Dennis Dunaway on the minimoog on ‘Halo of Flies’, “We were working in the studio when the MiniMoog arrived in a box. Bob Ezrin opened it and I saw all the dials and thought, we don't have time to figure this out. Bob plugged it in and started messing around and found the sounds pretty fast. We also used it on the very end of Killer.”
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Re: Alice Cooper in the 70’s Book

Post by Dreary » Tue Apr 06, 2021 4:29 pm

steven_crayn wrote:
Tue Apr 06, 2021 2:33 pm
Babysquid wrote:
Fri Apr 02, 2021 8:02 am
I have a Minimoog myself and I’ve always assumed that these parts were real strings and brass because that’s what they sound like. I’ve certainly never been able to create such realistic imitations of real instruments on the mini. Also Bob is credited with String and Brass arrangements on the Lp as well as Minimoog.
Dennis Dunaway on the minimoog on ‘Halo of Flies’, “We were working in the studio when the MiniMoog arrived in a box. Bob Ezrin opened it and I saw all the dials and thought, we don't have time to figure this out. Bob plugged it in and started messing around and found the sounds pretty fast. We also used it on the very end of Killer.”
Hmm, I have to agree with myself. Thanks, Steven.

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Re: Alice Cooper in the 70’s Book

Post by steven_crayn » Tue Apr 06, 2021 6:08 pm

Dreary wrote:
Tue Apr 06, 2021 4:29 pm
steven_crayn wrote:
Tue Apr 06, 2021 2:33 pm
Babysquid wrote:
Fri Apr 02, 2021 8:02 am
I have a Minimoog myself and I’ve always assumed that these parts were real strings and brass because that’s what they sound like. I’ve certainly never been able to create such realistic imitations of real instruments on the mini. Also Bob is credited with String and Brass arrangements on the Lp as well as Minimoog.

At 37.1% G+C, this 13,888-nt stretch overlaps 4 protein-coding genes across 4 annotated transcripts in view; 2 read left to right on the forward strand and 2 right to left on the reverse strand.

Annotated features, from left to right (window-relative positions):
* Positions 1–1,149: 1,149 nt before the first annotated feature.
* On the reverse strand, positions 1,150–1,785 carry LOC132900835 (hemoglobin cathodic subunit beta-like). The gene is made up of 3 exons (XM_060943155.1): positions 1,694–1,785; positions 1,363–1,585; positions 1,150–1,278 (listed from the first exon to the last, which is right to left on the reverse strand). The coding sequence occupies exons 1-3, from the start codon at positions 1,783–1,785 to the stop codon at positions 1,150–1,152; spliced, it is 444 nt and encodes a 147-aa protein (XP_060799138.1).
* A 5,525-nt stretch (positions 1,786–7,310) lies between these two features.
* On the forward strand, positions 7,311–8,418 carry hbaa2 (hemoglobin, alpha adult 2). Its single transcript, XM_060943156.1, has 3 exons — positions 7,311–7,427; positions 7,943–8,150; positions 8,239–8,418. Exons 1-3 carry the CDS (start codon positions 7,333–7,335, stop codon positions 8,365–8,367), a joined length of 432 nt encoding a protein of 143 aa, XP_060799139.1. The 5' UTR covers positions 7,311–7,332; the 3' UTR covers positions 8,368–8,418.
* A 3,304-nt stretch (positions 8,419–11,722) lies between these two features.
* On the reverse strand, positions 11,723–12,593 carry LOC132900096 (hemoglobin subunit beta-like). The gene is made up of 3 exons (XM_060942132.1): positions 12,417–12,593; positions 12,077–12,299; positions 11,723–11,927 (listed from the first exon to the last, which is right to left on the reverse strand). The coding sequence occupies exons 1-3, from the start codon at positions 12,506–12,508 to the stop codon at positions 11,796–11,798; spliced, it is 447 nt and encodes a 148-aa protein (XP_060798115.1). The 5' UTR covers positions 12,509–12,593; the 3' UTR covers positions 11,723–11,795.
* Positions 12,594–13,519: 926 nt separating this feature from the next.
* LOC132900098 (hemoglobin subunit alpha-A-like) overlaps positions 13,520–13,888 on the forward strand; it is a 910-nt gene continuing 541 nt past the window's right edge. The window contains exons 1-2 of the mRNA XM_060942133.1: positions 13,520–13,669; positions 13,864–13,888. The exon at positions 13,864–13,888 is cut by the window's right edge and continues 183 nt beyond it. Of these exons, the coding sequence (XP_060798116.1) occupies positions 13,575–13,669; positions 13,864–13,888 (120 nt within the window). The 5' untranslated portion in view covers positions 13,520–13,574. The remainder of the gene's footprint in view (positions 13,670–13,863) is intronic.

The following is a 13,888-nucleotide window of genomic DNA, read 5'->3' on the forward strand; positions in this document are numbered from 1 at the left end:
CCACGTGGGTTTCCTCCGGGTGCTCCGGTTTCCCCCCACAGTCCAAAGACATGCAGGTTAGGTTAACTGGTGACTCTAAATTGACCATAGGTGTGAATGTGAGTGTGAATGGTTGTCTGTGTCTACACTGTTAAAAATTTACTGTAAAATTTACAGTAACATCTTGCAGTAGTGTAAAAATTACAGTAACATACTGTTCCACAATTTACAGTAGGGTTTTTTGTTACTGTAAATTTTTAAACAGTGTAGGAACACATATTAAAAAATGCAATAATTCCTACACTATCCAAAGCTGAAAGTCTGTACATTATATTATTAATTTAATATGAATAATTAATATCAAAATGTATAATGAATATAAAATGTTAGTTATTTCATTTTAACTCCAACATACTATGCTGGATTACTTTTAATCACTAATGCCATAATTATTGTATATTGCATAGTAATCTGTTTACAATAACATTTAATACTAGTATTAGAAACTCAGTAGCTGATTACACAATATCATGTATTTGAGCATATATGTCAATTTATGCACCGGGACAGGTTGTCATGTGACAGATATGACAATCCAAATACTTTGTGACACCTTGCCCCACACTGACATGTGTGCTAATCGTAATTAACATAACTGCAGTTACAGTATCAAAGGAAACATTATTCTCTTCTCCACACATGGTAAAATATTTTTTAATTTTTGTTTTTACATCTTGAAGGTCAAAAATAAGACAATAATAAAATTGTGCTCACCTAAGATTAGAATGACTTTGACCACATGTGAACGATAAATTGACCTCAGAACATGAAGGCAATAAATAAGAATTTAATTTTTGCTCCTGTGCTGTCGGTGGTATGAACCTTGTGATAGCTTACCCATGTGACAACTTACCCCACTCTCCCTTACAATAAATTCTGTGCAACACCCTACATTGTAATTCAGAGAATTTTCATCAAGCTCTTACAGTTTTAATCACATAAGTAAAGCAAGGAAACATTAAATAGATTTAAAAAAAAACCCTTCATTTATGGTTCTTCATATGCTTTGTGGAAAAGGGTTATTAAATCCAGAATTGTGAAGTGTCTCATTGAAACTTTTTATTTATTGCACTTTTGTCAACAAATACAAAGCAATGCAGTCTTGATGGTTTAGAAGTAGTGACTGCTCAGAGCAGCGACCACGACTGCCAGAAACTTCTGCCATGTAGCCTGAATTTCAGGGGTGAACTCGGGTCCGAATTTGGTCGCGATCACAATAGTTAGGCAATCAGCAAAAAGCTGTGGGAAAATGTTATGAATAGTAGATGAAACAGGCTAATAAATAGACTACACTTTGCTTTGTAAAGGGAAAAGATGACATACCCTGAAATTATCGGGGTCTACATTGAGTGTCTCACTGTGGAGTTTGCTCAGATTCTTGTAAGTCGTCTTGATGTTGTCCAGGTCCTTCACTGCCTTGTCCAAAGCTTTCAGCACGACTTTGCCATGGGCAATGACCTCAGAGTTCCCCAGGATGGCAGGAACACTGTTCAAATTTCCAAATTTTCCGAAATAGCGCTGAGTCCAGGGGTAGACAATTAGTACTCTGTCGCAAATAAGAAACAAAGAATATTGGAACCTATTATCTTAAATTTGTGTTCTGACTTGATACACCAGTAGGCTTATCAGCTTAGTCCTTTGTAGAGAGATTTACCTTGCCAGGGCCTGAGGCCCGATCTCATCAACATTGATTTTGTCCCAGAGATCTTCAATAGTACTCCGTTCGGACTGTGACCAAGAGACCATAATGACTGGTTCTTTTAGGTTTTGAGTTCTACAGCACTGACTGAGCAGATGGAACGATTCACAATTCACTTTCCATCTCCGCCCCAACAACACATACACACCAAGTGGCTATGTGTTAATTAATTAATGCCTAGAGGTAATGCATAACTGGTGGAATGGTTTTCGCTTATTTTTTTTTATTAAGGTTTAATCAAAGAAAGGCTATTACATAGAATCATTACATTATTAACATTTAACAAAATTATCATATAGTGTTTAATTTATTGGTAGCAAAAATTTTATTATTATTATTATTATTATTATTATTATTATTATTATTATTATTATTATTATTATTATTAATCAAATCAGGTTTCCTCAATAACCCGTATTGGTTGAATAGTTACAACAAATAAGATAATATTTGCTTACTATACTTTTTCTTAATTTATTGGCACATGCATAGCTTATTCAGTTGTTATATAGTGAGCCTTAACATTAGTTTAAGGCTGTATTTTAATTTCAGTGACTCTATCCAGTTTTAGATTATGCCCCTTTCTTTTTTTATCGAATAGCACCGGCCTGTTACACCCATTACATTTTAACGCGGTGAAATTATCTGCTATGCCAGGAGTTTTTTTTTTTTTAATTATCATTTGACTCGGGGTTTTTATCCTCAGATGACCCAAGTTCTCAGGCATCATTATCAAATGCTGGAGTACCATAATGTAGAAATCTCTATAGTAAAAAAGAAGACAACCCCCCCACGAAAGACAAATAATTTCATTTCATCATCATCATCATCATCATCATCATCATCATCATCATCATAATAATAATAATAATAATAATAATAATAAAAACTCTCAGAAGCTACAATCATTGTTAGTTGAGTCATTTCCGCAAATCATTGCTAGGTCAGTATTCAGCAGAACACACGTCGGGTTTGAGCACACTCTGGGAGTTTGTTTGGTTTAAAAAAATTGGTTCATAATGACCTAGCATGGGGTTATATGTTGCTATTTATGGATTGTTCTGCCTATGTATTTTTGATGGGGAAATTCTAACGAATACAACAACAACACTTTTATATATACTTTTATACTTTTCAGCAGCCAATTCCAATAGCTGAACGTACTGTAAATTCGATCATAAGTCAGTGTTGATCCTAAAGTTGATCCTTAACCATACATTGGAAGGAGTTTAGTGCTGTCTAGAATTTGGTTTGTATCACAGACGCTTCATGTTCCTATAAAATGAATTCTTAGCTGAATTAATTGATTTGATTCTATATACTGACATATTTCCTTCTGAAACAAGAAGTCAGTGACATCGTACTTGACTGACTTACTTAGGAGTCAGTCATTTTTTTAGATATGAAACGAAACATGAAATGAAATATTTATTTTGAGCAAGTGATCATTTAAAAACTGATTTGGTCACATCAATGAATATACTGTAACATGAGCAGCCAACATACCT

Dennis Dunaway on the minimoog on ‘Halo of Flies’, “We were working in the studio when the MiniMoog arrived in a box. Bob Ezrin opened it and I saw all the dials and thought, we don't have time to figure this out. Bob plugged it in and started messing around and found the sounds pretty fast. We also used it on the very end of Killer.”
Hmm, I have to agree with myself. Thanks, Steven.
:laugh:
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Re: Alice Cooper in the 70’s Book

Post by While Heaven Wept » Thu Apr 08, 2021 12:35 pm

Am I right in thinking that the choral sound that happens at about 5:11 is a Melotron?

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Re: Alice Cooper in the 70’s Book

Post by Dreary » Thu Apr 08, 2021 2:41 pm

While Heaven Wept wrote:
Thu Apr 08, 2021 12:35 pm
Am I right in thinking that the choral sound that happens at about 5:11 is a Melotron?
It's hard to remember everything from 50 years ago, especially since those sessions were a race to the finish. I think there was a Melotron in that studio, but I tend to think that the Minimoog was already set up so Bob used that rather than move everything over to the Melotron just for that section. Plus Melotron wasn't listed in Bob's playing credits.

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Re: Alice Cooper in the 70’s Book

Post by Babysquid » Sat Apr 10, 2021 12:24 pm

steven_crayn wrote:
Tue Apr 06, 2021 2:33 pm
Babysquid wrote:
Fri Apr 02, 2021 8:02 am
I have a Minimoog myself and I’ve always assumed that these parts were real strings and brass because that’s what they sound like. I’ve certainly never been able to create such realistic imitations of real instruments on the mini. Also Bob is credited with String and Brass arrangements on the Lp as well as Minimoog.


Dennis Dunaway on the minimoog on ‘Halo of Flies’, “We were working in the studio when the MiniMoog arrived in a box. Bob Ezrin opened it and I saw all the dials and thought, we don't have time to figure this out. Bob plugged it in and started messing around and found the sounds pretty fast. We also used it on the very end of Killer.”
Thank you Steven

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Re: Alice Cooper in the 70’s Book

Post by Babysquid » Sat Apr 10, 2021 12:30 pm

While Heaven Wept wrote:
Thu Apr 08, 2021 12:35 pm
Am I right in thinking that the choral sound that happens at about 5:11 is a Melotron?
Is that the strings? I think that’s real strings, I actually have a real Mellotron as well and I used to think it might be before but I’m pretty sure it’s not. I’m trying to think of a word to describe how the mellotron sounds compared to real instruments and the only thing that comes to mind is “platey” which is probably nonsense to anyone but me! There were different string sounds available for the M400 mellotron but this sounds more real to me.

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Re: Alice Cooper in the 70’s Book

Post by steven_crayn » Sun Apr 11, 2021 11:46 am

Babysquid wrote:
Sat Apr 10, 2021 12:30 pm
While Heaven Wept wrote:
Thu Apr 08, 2021 12:35 pm
Am I right in thinking that the choral sound that happens at about 5:11 is a Melotron?